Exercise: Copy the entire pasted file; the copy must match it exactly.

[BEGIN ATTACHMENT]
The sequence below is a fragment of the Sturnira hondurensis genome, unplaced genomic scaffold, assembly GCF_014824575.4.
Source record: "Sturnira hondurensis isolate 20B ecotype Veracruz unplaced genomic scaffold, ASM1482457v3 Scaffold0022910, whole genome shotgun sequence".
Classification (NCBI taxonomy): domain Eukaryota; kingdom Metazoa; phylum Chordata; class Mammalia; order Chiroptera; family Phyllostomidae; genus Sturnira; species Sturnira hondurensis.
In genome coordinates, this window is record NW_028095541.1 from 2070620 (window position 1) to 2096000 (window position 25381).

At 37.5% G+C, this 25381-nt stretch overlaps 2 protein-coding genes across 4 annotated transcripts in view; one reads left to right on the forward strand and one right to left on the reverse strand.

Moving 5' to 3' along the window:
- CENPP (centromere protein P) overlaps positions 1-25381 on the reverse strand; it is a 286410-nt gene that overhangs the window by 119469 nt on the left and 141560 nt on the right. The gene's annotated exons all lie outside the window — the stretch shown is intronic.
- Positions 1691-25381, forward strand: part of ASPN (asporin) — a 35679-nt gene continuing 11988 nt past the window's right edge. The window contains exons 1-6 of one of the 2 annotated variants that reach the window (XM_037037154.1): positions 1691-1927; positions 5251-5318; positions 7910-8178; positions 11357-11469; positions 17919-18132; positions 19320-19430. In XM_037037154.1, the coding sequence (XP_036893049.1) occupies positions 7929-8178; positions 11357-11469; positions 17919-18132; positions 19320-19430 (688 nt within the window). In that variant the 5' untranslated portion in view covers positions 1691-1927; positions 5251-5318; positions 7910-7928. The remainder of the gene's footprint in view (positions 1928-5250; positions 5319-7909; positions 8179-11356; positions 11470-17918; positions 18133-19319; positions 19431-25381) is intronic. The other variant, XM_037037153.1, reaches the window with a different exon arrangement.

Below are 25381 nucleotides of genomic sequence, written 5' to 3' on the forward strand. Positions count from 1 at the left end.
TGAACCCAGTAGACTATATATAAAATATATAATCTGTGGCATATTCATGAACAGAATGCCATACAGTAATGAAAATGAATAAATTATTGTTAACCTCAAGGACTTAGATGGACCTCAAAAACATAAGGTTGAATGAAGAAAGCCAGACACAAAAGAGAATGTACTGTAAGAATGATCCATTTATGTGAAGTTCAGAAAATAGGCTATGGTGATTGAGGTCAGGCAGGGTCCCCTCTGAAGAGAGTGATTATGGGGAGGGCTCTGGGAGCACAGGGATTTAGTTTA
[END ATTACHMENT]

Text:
The sequence below is a fragment of the Sturnira hondurensis genome, unplaced genomic scaffold, assembly GCF_014824575.4.
Source record: "Sturnira hondurensis isolate 20B ecotype Veracruz unplaced genomic scaffold, ASM1482457v3 Scaffold0022910, whole genome shotgun sequence".
Classification (NCBI taxonomy): domain Eukaryota; kingdom Metazoa; phylum Chordata; class Mammalia; order Chiroptera; family Phyllostomidae; genus Sturnira; species Sturnira hondurensis.
In genome coordinates, this window is record NW_028095541.1 from 2070620 (window position 1) to 2096000 (window position 25381).

At 37.5% G+C, this 25381-nt stretch overlaps 2 protein-coding genes across 4 annotated transcripts in view; one reads left to right on the forward strand and one right to left on the reverse strand.

Moving 5' to 3' along the window:
- CENPP (centromere protein P) overlaps positions 1-25381 on the reverse strand; it is a 286410-nt gene that overhangs the window by 119469 nt on the left and 141560 nt on the right. The gene's annotated exons all lie outside the window — the stretch shown is intronic.
- Positions 1691-25381, forward strand: part of ASPN (asporin) — a 35679-nt gene continuing 11988 nt past the window's right edge. The window contains exons 1-6 of one of the 2 annotated variants that reach the window (XM_037037154.1): positions 1691-1927; positions 5251-5318; positions 7910-8178; positions 11357-11469; positions 17919-18132; positions 19320-19430. In XM_037037154.1, the coding sequence (XP_036893049.1) occupies positions 7929-8178; positions 11357-11469; positions 17919-18132; positions 19320-19430 (688 nt within the window). In that variant the 5' untranslated portion in view covers positions 1691-1927; positions 5251-5318; positions 7910-7928. The remainder of the gene's footprint in view (positions 1928-5250; positions 5319-7909; positions 8179-11356; positions 11470-17918; positions 18133-19319; positions 19431-25381) is intronic. The other variant, XM_037037153.1, reaches the window with a different exon arrangement.

Below are 25381 nucleotides of genomic sequence, written 5' to 3' on the forward strand. Positions count from 1 at the left end.
TGAACCCAGTAGACTATATATAAAATATATAATCTGTGGCATATTCATGAACAGAATGCCATACAGTAATGAAAATGAATAAATTATTGTTAACCTCAAGGACTTAGATGGACCTCAAAAACATAAGGTTGAATGAAGAAAGCCAGACACAAAAGAGAATGTACTGTAAGAATGATCCATTTATGTGAAGTTCAGAAAATAGGCTATGGTGATTGAGGTCAGGCAGGGTCCCCTCTGAAGAGAGTGATTATGGGGAGGGCTCTGGGAGCACAGGGATTTAGTTTA